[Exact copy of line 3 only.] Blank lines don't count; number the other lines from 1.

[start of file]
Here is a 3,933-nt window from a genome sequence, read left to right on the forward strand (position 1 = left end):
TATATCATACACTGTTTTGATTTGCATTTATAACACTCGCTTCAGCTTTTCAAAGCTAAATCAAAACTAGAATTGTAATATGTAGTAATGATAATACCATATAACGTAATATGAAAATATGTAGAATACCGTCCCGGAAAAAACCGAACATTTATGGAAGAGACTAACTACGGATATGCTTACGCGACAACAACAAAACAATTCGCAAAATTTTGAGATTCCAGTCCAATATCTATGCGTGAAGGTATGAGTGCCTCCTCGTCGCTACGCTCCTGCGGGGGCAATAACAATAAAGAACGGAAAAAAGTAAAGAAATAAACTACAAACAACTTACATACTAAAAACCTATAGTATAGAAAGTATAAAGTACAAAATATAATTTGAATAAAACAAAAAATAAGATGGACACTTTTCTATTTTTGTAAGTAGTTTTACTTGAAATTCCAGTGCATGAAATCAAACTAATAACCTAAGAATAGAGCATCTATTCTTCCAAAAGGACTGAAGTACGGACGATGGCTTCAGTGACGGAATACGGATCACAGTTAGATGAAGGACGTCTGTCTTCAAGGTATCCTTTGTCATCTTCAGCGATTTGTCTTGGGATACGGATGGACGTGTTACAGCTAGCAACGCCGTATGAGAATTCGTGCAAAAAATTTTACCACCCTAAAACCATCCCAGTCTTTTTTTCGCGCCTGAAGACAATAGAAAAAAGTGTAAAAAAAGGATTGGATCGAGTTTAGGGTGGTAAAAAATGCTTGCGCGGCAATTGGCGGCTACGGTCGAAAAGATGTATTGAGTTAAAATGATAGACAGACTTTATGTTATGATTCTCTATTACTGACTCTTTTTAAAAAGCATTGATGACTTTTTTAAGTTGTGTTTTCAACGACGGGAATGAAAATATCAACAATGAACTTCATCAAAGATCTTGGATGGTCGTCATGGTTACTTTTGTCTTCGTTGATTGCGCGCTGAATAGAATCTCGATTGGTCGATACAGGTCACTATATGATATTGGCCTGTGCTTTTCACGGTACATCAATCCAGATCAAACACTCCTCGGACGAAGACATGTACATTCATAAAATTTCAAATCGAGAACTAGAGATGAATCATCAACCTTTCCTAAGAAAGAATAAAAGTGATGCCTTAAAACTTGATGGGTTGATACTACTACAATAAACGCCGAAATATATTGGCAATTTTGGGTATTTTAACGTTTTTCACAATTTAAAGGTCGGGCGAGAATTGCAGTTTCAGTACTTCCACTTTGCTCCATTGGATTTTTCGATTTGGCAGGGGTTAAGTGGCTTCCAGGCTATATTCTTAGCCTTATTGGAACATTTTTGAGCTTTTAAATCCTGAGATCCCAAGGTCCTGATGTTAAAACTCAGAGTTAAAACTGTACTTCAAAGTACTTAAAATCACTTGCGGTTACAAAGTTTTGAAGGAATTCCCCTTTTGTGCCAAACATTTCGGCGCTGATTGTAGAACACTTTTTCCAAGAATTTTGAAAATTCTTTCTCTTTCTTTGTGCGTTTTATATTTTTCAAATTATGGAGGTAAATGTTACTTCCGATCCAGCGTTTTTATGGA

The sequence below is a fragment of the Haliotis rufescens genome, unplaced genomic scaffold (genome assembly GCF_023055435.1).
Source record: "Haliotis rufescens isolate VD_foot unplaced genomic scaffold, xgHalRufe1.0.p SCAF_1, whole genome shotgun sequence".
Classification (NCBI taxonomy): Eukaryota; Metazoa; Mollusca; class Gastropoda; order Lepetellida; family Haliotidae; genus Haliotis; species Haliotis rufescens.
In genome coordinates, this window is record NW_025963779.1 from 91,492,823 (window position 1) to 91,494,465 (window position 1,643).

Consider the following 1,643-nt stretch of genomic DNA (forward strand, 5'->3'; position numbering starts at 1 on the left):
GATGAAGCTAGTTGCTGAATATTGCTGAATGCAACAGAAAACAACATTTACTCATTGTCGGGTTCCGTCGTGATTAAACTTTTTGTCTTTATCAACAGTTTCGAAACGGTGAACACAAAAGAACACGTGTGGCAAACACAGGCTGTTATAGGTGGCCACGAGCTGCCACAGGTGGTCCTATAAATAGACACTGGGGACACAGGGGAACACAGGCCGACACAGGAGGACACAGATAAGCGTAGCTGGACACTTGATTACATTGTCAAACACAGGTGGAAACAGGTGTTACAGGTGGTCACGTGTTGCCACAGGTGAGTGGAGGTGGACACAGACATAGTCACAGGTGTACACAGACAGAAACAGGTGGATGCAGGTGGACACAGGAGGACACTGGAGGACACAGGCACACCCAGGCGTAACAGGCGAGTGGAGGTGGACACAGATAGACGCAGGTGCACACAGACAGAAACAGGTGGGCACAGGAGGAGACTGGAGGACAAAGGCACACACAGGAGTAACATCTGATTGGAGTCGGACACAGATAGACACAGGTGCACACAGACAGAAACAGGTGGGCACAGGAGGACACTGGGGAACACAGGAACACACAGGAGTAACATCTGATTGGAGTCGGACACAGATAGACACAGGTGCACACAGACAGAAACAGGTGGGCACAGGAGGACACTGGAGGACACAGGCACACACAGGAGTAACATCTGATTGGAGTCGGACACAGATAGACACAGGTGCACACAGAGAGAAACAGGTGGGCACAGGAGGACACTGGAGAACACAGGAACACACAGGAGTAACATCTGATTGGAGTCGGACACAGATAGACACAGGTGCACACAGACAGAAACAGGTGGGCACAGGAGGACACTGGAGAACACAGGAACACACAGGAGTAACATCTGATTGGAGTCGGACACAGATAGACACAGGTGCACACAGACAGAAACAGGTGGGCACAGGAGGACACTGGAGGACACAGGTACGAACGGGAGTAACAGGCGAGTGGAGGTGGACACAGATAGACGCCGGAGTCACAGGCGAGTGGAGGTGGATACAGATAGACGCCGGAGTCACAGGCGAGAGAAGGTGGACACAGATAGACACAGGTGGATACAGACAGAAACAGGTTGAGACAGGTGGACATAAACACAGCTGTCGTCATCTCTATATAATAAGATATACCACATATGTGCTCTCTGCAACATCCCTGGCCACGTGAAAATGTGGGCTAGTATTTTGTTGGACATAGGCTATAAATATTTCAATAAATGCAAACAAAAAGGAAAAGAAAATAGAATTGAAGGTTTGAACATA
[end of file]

The sequence below is a fragment of the Haliotis rufescens genome, unplaced genomic scaffold (genome assembly GCF_023055435.1).